Propane Formula

Propane Formula

Propane is a colorless gas, found in natural gas and used as combustible in houses and industries. The propane is used as mixtures of propane/ethane or propane/butane

Formula and structure: The propane chemical formula is C3H8 and is extended formula is CH3CH2CH2. Its molar mass is 44.097 g mol-1. The molecule is formed by a chain of three carbon atoms which are bound to 3 or 2 hydrogen atoms in order to complete the 4 bonds required to complete the octet of Lewis structure. The carbon atoms are sp3 hybridized, thus the molecule has free rotation and a tetrahedral conformation. Its chemical structure can be written as below, in the common representations used for organic molecules.

Occurrence: Propane is found as a constituent of natural gas. It is also present in crude oil together with butane, methane, butylene, isobutylene and others where is extracted from distillation.

Preparation: Propane is producing by the distillation of crude oil or by extraction from natural gas. It is not largely synthesized by chemical industry and there is a few methods for producing it. In crude oil extraction, it is a sub-product in the process to obtain gasoline and other more commercial substances and it is removing to avoid pipelines problems.

Physical properties: Propane is a colorless and odorless gas, but it is shipped as liquefied compressed gas. These melting and boiling point are -187.6 ºC and -42.1 ºC, respectively. Its density is 2.009 g mL-1. Propane, in a pure form or when combined with methane, ethane or propane, can easily ignite forming vapors lighter than air. It is not soluble in water, but is slightly soluble in acetone, ethanol and more soluble in ether, chloroform and benzene.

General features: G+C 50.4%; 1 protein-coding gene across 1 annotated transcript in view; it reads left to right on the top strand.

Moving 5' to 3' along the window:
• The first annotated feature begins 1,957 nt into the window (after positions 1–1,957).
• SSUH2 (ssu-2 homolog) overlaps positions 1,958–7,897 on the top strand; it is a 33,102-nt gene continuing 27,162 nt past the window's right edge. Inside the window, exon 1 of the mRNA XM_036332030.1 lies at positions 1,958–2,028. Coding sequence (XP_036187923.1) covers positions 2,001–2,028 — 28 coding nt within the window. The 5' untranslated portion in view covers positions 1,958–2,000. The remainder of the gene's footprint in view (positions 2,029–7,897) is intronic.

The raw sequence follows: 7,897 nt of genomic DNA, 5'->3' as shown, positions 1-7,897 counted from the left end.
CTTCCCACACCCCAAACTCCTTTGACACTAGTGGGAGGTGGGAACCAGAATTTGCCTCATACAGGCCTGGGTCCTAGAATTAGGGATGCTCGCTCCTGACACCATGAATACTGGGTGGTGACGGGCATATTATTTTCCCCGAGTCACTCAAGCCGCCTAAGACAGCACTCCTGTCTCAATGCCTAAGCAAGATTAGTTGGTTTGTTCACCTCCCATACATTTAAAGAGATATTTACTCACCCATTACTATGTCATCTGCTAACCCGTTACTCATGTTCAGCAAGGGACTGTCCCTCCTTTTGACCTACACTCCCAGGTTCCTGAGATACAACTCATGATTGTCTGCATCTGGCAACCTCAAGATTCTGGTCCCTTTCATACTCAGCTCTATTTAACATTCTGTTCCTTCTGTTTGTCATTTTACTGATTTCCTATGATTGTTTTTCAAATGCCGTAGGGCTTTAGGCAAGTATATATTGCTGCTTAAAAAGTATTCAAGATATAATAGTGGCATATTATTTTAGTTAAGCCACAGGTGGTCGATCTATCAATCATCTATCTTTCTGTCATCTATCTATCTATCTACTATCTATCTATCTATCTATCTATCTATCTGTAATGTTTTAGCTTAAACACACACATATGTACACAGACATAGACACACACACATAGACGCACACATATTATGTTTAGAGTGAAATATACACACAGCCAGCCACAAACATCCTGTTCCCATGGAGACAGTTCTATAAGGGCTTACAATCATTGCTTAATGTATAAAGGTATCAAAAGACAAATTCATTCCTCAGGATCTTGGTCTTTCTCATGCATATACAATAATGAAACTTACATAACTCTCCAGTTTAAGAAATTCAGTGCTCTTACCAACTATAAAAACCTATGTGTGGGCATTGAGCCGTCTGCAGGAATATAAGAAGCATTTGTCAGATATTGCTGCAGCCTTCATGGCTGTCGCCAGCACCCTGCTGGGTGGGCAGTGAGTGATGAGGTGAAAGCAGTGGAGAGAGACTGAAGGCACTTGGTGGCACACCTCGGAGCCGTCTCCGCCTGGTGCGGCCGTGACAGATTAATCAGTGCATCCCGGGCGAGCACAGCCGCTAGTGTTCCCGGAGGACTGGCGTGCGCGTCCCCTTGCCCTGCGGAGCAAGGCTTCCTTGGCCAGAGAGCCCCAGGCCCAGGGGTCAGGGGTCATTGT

Chemical properties: Propane is the third compound of the alkanes series, after methane and ethane. It has the same characteristics associated to alkanes, a low dipole moment that results in molecules, which can only interact through Van der Walls forces. This forces are originated by instantaneous dipoles in molecules as alkanes, which does not have a functional group to polarize the chain. Propane and butane are the last alkanes that are gases. Pentane and the rest of alkane with longer chain are liquids due the van der Waals forces are enough strong to originated effective and permanent intermolecular interactions.

Uses: Propane is largely used in houses as combustible. It is shipped as a liquefied gas in air comprised and join butane or ethane. It is used as biofuel in buses and taxis in many countries because it is cleaner than gasoline. Propane is also a gas used in the petroleum extraction through steam cracking.

Health effects / safety hazards: Propane is heavier than air, so that in high concentration it may cause asphyxiation by displaced the oxygen. Similar to other alkanes, propane is extremely flammable and can easily ignite. It may also explode by contact with fire, high temperature, strong oxidizing agents and halogens such as chlorine dioxide and nitrogen trifluoride.

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